Integration and solutions to challenges faced by international students are needed now

The state of emergency caused by the coronavirus has had serious effects on the daily lives of many students: the state of emergency has resulted in e.g. unemployment, loss of income, coping difficulties and slowdowns in studies. Some students are in a particularly challenging situation: international students are not, in principle, covered by Finnish social security, and the loss of job earnings may have left students even more lonely in the absence of any other social safety networks. At least in the field of technology and compared to Finns, highly educated immigrants have also more likely become unemployed due to the state of emergency (1).


In order to study in Finland, you need regular income or sufficient assets. In addition to liability to tuition fees, students outside the EU/EEA are also required to meet the income requirements of their residence permit (560 e/month). As some students now experience income losses due to unemployment, getting a permit extension can be at risk, and students might be facing deportation in the upcoming months. It would, however, be beneficial for both students and the society that a student who has started their studies in Finland could remain in Finland to complete their studies and work. Attracting international talent is a perquisite for Finland to remain at the forefront of education and know-how when our dependency ratio weakens.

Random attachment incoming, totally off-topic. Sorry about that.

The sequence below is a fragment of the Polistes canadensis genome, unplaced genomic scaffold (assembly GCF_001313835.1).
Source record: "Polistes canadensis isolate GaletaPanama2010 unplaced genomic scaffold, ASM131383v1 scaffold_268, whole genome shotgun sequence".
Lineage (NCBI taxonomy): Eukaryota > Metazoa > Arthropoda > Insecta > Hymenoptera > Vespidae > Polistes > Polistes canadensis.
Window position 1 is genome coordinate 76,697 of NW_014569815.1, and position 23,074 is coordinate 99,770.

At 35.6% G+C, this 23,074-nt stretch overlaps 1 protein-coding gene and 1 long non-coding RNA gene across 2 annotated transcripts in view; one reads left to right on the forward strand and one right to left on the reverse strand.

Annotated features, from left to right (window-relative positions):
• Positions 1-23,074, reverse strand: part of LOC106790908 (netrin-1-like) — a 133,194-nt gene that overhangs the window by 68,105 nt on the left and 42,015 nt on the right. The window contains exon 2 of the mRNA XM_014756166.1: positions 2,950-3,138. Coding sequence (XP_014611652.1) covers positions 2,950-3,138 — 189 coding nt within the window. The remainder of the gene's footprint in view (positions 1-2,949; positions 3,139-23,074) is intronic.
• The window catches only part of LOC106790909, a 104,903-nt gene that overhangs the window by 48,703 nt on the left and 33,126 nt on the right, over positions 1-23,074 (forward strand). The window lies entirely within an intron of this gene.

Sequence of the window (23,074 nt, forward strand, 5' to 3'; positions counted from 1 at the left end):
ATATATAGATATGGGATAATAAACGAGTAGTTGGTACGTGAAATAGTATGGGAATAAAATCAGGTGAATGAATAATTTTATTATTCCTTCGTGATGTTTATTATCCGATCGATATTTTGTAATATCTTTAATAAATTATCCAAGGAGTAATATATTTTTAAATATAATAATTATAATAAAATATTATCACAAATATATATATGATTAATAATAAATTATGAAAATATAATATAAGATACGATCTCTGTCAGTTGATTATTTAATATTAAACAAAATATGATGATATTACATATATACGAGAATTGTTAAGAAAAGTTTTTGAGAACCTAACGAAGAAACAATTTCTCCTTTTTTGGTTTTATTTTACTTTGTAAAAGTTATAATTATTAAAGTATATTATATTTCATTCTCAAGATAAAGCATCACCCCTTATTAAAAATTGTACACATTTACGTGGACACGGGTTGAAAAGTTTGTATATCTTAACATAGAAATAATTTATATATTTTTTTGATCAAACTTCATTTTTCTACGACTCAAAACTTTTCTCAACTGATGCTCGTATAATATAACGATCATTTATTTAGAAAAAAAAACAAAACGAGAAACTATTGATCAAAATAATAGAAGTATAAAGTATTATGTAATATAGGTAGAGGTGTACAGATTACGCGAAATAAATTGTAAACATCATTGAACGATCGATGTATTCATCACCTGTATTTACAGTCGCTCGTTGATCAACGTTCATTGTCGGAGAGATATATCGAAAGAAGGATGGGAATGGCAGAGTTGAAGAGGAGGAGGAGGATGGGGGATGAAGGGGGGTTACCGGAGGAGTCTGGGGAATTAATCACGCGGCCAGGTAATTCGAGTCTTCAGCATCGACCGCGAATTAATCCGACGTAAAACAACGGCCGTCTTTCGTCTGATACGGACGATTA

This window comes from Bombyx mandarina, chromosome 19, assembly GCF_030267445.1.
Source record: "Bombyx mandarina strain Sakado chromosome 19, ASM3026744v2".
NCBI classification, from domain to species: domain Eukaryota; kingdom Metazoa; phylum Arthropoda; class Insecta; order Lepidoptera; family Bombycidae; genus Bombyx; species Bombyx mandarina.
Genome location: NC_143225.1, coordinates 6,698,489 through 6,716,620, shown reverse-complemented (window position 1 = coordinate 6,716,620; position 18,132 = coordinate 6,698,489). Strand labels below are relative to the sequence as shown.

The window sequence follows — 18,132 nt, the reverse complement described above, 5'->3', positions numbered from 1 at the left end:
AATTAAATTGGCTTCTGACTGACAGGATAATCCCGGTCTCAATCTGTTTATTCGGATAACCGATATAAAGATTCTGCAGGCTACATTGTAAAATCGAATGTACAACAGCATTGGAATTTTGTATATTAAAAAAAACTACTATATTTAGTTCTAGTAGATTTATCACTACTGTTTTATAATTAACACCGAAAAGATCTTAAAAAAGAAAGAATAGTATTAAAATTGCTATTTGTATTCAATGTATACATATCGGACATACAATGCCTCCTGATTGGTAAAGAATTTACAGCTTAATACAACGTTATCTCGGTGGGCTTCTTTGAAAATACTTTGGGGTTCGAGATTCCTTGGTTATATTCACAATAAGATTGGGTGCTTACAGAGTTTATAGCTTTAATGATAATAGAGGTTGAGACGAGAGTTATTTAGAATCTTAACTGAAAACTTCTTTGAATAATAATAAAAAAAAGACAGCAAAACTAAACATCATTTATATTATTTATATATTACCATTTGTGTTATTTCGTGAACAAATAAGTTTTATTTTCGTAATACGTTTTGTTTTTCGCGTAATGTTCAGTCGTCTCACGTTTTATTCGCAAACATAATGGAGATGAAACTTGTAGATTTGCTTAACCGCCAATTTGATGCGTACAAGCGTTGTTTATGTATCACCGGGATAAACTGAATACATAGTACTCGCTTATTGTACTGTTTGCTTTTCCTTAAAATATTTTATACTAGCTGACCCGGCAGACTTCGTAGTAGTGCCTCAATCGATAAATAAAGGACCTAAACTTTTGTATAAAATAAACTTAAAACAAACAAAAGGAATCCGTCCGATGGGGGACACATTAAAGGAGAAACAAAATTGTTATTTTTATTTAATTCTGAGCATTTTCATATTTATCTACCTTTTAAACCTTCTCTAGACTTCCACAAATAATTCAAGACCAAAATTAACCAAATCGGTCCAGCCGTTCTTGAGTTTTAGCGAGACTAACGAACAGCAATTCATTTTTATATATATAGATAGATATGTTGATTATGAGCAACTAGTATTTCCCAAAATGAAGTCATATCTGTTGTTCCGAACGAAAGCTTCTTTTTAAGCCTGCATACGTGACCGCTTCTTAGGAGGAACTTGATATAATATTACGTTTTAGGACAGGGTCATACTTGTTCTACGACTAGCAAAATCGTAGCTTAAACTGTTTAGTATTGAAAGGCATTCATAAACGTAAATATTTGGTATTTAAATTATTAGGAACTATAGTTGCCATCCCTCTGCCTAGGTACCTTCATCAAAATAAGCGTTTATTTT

Some of the concrete solutions to the situation are already under investigation: there has been plans to reform the permit processes of students in Finland even before this spring's state of emergency, and AYY's goal to grant students a residence permit for the full period of their studies is also in Finland's Government program. The situation for new students starting in the autumn will most likely be alleviated if legislation amendments prepared by the Finnish Ministry of Education and Culture are completed. In this case, students could retain their study place even if they could not start their academic year in Finland. 

More can still be done. At its next meeting in June, AYY's own Representative Council will decide whether, in this state of emergency, AYY can use a part of its funds to support the housing costs of students and especially those who are not included in social security systems. In the long run, we want to see that all students have a chance to focus on their studies and that their income and residence are secured throughout the studies. We therefore call on Aalto University, City of Espoo, Finland's Ministries, the Finnish Immigration Service and Kela to come up with and share their solutions to ensure that we hold on to our international talent and build a brighter future for all. 


More information is available from 

Imran Shamsul, Board Member, tel. 041 7981581 

Rosa Väisänen, Policy Specialist, tel. 050 5272401 

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